nonviable


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nonviable

 [non-vi´ah-b'l]
not capable of living.

non·vi·a·ble

(non-vī'ă-bul),
1. Incapable of independent existence; often denoting a prematurely born fetus.
2. Denoting a microorganism or parasite incapable of metabolic or reproductive activity.

nonviable

/non·vi·a·ble/ (-vi´ah-b'l) not capable of living.

nonviable

[-vī′əbəl]
Etymology: L, non + vita, life
unable to exist independently after birth.

non·vi·a·ble

(non-vī'ă-bĕl)
1. Incapable of independent existence; often denoting a prematurely born embryo or fetus.
2. Denoting a microorganism or parasite incapable of metabolic or reproductive activity.

nonviable

not capable of living.
References in periodicals archive ?
Doctors also can test for the hormone HCG, which is produced in pregnancy, but these tests often need to be performed more than once to be useful in diagnosing nonviable pregnancies, the researchers said.
Twenty-one lovebird eggs (2 nonviable and 19 viable) were tested (Table 1).
It was for this reason that Nikita Khrushchev began the first great period of liberalization that would end in the eventual unraveling of this nonviable state.
Quesnel defined nonviable reserves as those that don't have the economic means to grow and develop, and are isolated.
Responding to a question, the minister said that out of 1158 non-viable schools, 700 are shelter less schools and the committee, which appointed in this direction has been engaged in collecting data and after recommendations of the committee, the government would decide that which nonviable school buildings may hand over to other departments for opening of dispensaries or veterinary hospitals.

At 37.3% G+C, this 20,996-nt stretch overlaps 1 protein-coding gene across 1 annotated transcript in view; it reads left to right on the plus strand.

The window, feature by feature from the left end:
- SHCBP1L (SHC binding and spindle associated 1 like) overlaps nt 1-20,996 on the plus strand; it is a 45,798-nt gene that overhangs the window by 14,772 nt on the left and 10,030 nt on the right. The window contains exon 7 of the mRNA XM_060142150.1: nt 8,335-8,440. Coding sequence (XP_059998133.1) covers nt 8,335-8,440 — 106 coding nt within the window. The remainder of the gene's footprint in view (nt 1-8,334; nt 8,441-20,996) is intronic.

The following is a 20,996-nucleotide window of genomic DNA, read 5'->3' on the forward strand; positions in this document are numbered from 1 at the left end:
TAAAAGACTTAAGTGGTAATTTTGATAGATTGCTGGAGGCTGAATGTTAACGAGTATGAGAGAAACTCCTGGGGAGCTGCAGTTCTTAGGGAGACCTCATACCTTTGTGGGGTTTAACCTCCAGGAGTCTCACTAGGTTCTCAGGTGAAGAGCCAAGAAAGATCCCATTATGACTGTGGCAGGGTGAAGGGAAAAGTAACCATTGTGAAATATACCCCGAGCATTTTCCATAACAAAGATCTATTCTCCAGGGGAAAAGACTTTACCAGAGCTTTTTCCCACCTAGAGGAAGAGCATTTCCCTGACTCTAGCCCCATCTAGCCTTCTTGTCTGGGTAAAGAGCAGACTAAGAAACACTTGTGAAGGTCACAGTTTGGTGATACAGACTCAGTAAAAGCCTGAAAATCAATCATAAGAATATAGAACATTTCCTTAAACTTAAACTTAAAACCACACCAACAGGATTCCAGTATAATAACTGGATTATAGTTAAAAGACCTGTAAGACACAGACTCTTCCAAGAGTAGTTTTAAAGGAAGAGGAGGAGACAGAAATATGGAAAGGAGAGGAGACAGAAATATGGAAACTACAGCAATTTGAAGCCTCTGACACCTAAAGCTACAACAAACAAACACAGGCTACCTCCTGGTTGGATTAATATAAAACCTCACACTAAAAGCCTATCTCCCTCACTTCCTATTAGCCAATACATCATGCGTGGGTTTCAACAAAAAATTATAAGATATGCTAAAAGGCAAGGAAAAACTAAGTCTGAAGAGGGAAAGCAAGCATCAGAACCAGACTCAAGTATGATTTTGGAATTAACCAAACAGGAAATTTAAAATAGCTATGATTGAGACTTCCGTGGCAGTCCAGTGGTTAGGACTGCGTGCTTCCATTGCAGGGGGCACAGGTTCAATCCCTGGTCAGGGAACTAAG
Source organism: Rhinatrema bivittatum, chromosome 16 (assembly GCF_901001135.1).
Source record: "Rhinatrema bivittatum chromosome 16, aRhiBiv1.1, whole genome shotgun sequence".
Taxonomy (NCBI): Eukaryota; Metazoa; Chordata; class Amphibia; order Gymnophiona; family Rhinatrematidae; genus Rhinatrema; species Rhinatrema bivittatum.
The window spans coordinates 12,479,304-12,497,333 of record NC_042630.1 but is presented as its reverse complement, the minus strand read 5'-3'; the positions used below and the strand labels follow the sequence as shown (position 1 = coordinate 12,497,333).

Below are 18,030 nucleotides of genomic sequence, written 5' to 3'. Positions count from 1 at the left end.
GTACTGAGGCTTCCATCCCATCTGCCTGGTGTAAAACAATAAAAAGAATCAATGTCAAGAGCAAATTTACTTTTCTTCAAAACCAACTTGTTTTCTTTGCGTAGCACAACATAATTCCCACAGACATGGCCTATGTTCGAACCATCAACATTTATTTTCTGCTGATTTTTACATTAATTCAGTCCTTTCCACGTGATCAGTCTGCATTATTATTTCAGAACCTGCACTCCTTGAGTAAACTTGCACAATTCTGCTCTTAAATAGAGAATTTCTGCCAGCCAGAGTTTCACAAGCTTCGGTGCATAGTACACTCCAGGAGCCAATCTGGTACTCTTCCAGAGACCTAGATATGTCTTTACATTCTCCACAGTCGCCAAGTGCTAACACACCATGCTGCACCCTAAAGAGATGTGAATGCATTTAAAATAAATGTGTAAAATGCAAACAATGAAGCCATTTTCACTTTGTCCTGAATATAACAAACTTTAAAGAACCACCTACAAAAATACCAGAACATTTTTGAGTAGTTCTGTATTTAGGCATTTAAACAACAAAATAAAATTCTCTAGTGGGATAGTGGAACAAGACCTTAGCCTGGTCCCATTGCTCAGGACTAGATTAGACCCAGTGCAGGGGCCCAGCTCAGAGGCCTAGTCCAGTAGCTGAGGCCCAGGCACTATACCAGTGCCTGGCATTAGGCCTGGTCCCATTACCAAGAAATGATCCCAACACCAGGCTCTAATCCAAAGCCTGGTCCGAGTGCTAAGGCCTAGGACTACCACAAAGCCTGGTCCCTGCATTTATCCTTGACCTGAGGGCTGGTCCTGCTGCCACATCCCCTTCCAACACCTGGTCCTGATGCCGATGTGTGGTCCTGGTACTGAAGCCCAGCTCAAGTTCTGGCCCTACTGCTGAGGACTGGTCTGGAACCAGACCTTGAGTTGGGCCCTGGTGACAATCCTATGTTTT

The enzyme-linked immunoelectrotransfer blot assay for evaluating serum antibodies was initially reported to have a specificity of 100% and sensitivity of 98%, but subsequent studies found it limited in evaluating cases with lower cyst burdens, nonviable cysts, calcified lesions, prior disease exposure, and concomitant taeniasis.
A famous German moralist proposed that a doctor could accelerate the birth of a nonviable fetus, but the Holy Office also decided that such a teaching could not safely be followed.
Africa is already bearing the brunt of the dangers posed by terrorists lacking just and effective governance, he said, adding that the least thing the continent needs is another nonviable state.
society views women who want to end unwanted pregnancies or pregnancies that endanger their lives or women with nonviable fetuses who are required to carry the pregnancy to term.
This, however, is still a nonviable alternative for many antitheorists and ethical pluralists, since Slote's "elevation" remains a theoretically reductive enterprise, simply moving in the opposite direction.
It's just commercially nonviable to set up there at a cost of pounds 150.
He recognizes the importance of privatization, but he also thinks transition economies need to consider the problem of viability and let the nonstate sector grow spontaneously, while dealing with nonviable state-owned enterprises.